Mahmoud Ahmadinejad’s claim that “we don’t have homosexuals in Iran” should be taken, like his wish to wipe Israel off the map, as a serious expression of his regime’s ambitions. The gay-rights movement in America and the liberal press took his homosexual comments as either a joke or a demonstration of one man’s “intolerance.” This reaction exemplifies the catastrophic implications of the intersection of a nuclear Iran and an American Left that does not take Ahmadinejad seriously. Make no mistake: the Islamic republic has genocidal ambitions, and not only for those Israeli “occupiers.”
If any gay solidarity exists, then one of its key concepts should be defending the countries that permit homosexuals to live and confronting the regimes that do not. But on today’s PlanetOut, which calls itself “the leading global media company exclusively serving the gay community,” the website’s two headlines in bold have been “Lesbian parents just fine” and “The Queer world cup”; Ahmadinejad’s comments are relegated to an Associated Press link. The Human Rights Campaign, America’s “largest national gay civil rights organization,” issued a paragraph-length press release: “Ahmadinejad’s denial that there are gay people in Iran shows the extent to which he devalues the lives of the many citizens his government has and continues to violate.” These are not fighting words.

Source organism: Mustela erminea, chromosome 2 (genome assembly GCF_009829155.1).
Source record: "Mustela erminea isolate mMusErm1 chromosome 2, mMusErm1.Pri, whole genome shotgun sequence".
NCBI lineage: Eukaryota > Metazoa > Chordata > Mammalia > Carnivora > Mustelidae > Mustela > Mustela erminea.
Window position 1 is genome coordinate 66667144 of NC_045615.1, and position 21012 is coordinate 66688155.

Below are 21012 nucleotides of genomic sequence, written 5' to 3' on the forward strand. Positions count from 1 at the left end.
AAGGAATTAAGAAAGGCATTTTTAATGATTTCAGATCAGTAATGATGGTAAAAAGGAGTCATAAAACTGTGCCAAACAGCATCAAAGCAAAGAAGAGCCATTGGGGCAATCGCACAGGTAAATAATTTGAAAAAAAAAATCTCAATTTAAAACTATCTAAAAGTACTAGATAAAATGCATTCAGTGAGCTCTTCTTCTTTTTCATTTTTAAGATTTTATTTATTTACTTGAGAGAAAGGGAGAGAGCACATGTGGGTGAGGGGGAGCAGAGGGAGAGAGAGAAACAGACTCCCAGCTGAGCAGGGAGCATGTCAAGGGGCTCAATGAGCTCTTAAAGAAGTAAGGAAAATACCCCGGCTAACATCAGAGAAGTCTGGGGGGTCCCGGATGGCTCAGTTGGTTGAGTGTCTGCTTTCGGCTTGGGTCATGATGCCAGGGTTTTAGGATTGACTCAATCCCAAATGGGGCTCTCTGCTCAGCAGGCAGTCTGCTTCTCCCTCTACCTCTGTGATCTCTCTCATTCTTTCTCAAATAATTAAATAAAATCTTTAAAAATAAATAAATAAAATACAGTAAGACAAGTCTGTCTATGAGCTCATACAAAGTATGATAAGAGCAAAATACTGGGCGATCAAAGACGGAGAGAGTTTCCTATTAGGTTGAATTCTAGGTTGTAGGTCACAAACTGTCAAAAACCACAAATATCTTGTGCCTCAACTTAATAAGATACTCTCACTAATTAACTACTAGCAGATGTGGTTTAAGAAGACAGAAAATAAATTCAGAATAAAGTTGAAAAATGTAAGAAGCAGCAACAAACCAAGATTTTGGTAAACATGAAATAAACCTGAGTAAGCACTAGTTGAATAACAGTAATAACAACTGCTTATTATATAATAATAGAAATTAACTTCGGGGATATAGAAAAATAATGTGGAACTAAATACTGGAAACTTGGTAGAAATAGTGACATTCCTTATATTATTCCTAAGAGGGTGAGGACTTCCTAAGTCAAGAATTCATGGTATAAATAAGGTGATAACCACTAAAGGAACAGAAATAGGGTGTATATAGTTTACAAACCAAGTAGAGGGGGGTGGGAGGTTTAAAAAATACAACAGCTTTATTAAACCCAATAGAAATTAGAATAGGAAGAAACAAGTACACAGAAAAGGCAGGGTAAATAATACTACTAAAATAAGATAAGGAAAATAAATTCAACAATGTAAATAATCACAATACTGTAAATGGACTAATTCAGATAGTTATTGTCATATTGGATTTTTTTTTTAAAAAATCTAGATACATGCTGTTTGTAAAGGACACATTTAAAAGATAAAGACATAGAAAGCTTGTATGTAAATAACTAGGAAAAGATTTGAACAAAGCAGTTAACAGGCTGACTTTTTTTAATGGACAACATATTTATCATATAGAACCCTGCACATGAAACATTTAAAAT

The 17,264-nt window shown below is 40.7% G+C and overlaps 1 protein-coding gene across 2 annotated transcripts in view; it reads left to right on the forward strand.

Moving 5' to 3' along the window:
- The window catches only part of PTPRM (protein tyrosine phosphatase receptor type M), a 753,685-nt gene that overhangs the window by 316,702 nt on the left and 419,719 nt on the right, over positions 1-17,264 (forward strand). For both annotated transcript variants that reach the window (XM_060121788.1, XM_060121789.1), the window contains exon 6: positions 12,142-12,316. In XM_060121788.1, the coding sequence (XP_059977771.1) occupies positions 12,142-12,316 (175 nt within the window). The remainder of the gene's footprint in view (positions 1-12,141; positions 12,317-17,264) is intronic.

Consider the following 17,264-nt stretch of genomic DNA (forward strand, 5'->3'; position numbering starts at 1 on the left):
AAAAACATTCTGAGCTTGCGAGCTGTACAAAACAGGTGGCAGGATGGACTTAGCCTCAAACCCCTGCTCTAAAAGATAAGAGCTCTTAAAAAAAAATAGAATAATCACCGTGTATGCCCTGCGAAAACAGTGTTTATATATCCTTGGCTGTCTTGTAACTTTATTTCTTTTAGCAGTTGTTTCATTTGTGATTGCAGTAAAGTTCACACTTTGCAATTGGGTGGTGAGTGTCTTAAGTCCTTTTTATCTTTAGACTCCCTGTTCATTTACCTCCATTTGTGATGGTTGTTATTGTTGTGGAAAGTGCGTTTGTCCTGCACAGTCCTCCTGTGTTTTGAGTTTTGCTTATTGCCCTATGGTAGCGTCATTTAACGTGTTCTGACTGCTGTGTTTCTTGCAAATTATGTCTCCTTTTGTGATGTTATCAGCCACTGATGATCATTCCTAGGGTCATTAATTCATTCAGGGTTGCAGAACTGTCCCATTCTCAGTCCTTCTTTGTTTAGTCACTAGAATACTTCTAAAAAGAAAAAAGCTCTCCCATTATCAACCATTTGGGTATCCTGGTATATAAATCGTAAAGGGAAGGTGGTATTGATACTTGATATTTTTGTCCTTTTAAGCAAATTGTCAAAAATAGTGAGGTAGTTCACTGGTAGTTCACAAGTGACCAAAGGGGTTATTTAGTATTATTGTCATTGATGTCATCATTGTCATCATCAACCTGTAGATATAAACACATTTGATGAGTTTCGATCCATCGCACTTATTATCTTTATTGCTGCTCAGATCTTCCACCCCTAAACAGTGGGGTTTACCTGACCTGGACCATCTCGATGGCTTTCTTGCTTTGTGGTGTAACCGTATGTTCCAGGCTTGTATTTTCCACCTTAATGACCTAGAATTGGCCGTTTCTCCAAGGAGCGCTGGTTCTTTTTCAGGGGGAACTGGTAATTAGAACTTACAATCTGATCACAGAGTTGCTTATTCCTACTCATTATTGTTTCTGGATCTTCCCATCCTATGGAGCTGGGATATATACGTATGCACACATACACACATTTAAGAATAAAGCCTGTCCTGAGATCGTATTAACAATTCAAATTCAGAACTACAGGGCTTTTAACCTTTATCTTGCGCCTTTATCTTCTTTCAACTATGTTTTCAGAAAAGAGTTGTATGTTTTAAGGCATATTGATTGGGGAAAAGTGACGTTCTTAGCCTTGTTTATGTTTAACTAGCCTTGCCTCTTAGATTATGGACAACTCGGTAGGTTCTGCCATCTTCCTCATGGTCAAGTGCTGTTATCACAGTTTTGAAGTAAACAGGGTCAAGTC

Adoption surveys, marriage rights, civil unions—all seem a trifling on a gay agenda when compared with Ahmadinejad’s dream. He must be confronted, and the only realistic plan that might save gay Iranians from Ahmadinejad’s genocidal aims is the Bush Doctrine. Such an approach advocates constitutional democracies in the greater Middle East that are attuned to their people’s most basic needs—which are not exporting terrorism, blaming problems on the Jews, or rounding up homosexuals.
In the Bush Doctrine lies the opportunity for gay men and lesbians in the Muslim world to have the chance at a life in their own lands—indeed, the chance to live. It is perplexing that those on the Left can demand marriage rights for homosexuals in America and at the same time so blithely ignore Iran’s gay “unpersons” and the hope that American intervention offers them. Instead, the “progressives” want to lessen our presence in the Middle East—even though the result will be the peristence of states in which terrorism is tolerated and gay people are not.